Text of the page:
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I have a web-server, that serves different domain-names, but has only one IP-address assigned. That works fine with virtual hosts in Apache. Now I want SSL-encrypted connections for the websites. How can I set different SSL-certificates for the different vhosts?

Using different IP's for the different hostnames would be an solution - not very elegant but possible. But I want to know, how I can use different SSL-certificates for different vhosts. So I look for a solution with only one IP-address.

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6 Answers 6

up vote 8 down vote accepted

UPDATE: 2013

It appears that SNI is finally beginning take hold as older browsers are falling away. Here are the docs for Apache SNI and here is a wikipedia article on SNI that includes a chart on browsers that support it. In short, all the major browsers support it in supported versions; if supporting older browsers is important, you may have to take that into consideration.

------ previous answer ------------

SSL Hosts must be tied to a unique IP address/port combination, thus you cannot use virtual hosting (Or at least, it can only have one ssl host per IP address). This is due to the fact that https begins encryption before the Host: parameter is sent in http, and thus it cannot determine which cipher to use from the hostname - all it has is the IP address.

This would be silly easy to fix if HTTP had a TLS command so it could start SSL after asking for the hostname, but no one asked me.

For the definitive answer, see http://httpd.apache.org/docs/2.0/ssl/ssl_faq.html#vhosts2

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2  
Actually, there is RFC 2817 now, which does allow to TLS-upgrade in a HTTP connection. It's implemented in Apache. –  Martin v. Löwis Nov 9 '08 at 17:31
    
But do browsers support it yet? –  DGM Nov 9 '08 at 18:35

After hints in the answers given and comments to it (especially by Martin v. Löwis) I did some googling and found this website about RFC 2817 and RFC 3546. RFC 3546 seems to be a good solution.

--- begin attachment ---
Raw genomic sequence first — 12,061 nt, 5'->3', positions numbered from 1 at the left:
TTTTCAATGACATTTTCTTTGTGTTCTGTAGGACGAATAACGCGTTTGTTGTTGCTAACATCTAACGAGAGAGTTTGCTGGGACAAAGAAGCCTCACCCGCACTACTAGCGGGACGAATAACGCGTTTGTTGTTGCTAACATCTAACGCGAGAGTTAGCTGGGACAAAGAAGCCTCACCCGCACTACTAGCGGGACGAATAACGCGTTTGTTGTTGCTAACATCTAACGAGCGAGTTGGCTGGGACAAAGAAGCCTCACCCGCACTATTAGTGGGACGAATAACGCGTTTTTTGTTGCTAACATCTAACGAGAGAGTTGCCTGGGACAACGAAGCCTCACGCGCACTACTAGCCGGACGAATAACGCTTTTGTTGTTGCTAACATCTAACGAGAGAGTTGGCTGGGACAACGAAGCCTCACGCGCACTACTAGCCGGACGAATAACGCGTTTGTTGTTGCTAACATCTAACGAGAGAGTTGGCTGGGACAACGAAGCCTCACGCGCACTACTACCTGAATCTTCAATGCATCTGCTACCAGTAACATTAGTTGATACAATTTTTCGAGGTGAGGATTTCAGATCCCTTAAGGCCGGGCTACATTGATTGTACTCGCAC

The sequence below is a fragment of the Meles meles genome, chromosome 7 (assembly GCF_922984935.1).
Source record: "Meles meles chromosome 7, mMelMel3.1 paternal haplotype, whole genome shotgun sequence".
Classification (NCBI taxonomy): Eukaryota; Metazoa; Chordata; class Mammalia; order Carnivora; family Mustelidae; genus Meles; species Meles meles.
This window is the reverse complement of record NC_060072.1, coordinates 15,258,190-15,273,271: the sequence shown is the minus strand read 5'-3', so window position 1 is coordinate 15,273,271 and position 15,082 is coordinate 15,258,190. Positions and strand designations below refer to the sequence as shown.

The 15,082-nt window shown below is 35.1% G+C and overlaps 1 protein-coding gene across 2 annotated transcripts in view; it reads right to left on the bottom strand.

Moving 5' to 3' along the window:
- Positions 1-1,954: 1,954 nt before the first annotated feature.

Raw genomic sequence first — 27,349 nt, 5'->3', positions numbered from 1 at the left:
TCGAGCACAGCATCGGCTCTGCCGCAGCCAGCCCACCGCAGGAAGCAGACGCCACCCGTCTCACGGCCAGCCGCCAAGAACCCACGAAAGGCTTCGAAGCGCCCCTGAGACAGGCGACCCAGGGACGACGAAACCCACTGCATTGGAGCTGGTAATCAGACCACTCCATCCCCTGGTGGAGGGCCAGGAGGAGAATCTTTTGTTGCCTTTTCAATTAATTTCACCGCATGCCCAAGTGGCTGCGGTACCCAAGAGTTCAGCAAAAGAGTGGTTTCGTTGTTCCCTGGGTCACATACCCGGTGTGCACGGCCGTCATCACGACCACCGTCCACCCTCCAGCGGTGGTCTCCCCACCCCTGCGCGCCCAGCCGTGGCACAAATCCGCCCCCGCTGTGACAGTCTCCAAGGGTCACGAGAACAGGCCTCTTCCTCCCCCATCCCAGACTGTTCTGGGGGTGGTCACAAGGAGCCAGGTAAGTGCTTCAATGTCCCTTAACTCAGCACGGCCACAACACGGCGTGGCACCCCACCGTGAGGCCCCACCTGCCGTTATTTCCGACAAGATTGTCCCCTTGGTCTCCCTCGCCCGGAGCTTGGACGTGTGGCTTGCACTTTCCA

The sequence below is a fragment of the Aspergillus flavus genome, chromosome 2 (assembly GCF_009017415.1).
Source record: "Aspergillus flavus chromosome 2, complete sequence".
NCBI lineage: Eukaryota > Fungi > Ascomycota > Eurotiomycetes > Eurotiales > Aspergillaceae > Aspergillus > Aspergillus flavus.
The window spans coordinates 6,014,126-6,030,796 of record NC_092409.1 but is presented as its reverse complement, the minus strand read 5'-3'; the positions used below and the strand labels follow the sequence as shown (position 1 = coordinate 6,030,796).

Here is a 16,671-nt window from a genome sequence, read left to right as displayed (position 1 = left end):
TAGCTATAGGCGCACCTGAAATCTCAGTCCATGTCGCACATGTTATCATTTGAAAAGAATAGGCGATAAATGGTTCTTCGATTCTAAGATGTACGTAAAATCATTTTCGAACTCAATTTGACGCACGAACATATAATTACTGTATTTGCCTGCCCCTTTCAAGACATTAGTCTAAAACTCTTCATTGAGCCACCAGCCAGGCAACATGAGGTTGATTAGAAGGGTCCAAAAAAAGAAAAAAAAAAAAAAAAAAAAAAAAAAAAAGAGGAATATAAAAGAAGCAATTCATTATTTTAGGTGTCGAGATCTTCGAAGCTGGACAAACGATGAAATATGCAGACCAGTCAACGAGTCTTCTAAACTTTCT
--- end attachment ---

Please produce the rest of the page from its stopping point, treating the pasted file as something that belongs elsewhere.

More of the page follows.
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AFAIK it's not possible to set up different SSL certificates for name-based virtual hosts using mod_ssl. You can read the detailed reason here. An alternative would be using IP based virtual hosts (Which is probably not possible / not a very satisfying solution) - just insert different SSLCertificateFile directives, or you could try this method using mod_gnutls.

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Wow, that RFC for SNI was started in 2003 and yet it still hasn't caught on? I'm intrigued by the claim that the browsers already support it though. –  DGM Nov 9 '08 at 17:33

You will need a separate IP:port combination for each vhost.

RFC 3546 is not feasible yet. IE only supports it when running under Vista, and last I checked Safari doesn't manage it either.

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Yes, the browsers supporting this feature are restricted, but it is one possible solution. A pity, that no 'right' solution exists. RFC 3546 seems the best hope for a good solution. For the time you must order more IP's or restrict the browsers. –  Mnementh Nov 10 '08 at 14:58
    
Yes, or the ugly temporary solution of running on a different port. RFC3546 will happen, but that day is still unfortunately a long way off. –  bobince Nov 10 '08 at 20:05

While everything DGM mentioned is true, there have been some attempts to get around the requirement for a unique IP address for every certificate including mod_gnutls and using TLS extensions. There are some drawbacks but they may be acceptable to you.

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Finally it's possible! You need both server and client to support Server Name Indication (SNI)

Browsers, that support SNI:

  • Mozilla Firefox 2.0 or later
  • Opera 8.0 or later (with TLS 1.1 enabled)
  • Internet Explorer 7.0 or later (on Vista, not XP)
  • Google Chrome
  • Safari 3.2.1 on Mac OS X 10.5.6

This doc shows hoe to configure your server: SSL with Virtual Hosts Using SNI

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